Breaking records has been a way of life for this 30-year-old banker from Mumbai -- be it in life, at work or in sports. But he is a trader with a difference.
A New York Times article says looking at Ashish work one can hardly figure out that he is visually impaired-the speed and accuracy with which he manages billions of dollars of the bank's exposure to risks like foreign exchange fluctuations.
Outside his official assignment, Ashish represented the Metro London Sports Club in 2009 in the United Kingdom's domestic blind cricket league. In his very first year, he became a prominent member of the team contributing to winning the UK league. His friends find it difficult to keep pace with his social life that ranges from theatre, music, charity work to Formula F1, tennis and globetrotting to 'watching' cricket matches.
Ashish, who was born with perfect vision, suffers from a disease called retinitis pigmentosa, which robbed him of his sight after the age of 15. He did not lose his vision at one go, but gradually went blind over a period of three years. By 18, he couldn't see anything at all.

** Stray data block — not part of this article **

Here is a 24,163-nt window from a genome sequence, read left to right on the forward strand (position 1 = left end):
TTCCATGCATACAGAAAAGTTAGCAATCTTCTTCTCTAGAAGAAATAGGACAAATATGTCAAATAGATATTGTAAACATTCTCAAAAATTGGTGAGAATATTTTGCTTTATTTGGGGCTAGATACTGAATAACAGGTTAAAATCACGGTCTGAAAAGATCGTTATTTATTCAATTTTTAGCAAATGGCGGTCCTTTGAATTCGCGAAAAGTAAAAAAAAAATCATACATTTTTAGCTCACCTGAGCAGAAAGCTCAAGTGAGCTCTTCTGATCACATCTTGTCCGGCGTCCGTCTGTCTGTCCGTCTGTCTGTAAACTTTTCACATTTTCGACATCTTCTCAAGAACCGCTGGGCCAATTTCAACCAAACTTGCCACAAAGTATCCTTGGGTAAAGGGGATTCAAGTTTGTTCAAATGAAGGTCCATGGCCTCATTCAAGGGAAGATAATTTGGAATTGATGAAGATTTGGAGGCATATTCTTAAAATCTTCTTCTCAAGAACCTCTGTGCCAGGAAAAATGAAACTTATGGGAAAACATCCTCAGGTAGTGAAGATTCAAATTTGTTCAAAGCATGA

He was the first blind student to make it to Wharton Business School, Philadelphia, four years ago. If that isn't enough, Ashish cleared his MBA with honours and went on to win the Joseph P Wharton award, given to one student every year who symbolizes Wharton's way of life.
Ashish, who now lives in London, is the first blind trader at J P Morgan, and possibly in any bank anywhere in the world. His near-impossible feat has earned him the National Award for the Empowerment of Persons with Disabilities, 2010, an honour that he will receive at the hands of the President of India this week.
Ironically, while Ashish will return to India to receive his award, this country has been a trifle hostile to him during his first attempt at entering the job market. He had a tough time getting a job in India, despite securing a second rank in his batch while doing an MBA at NMIMS.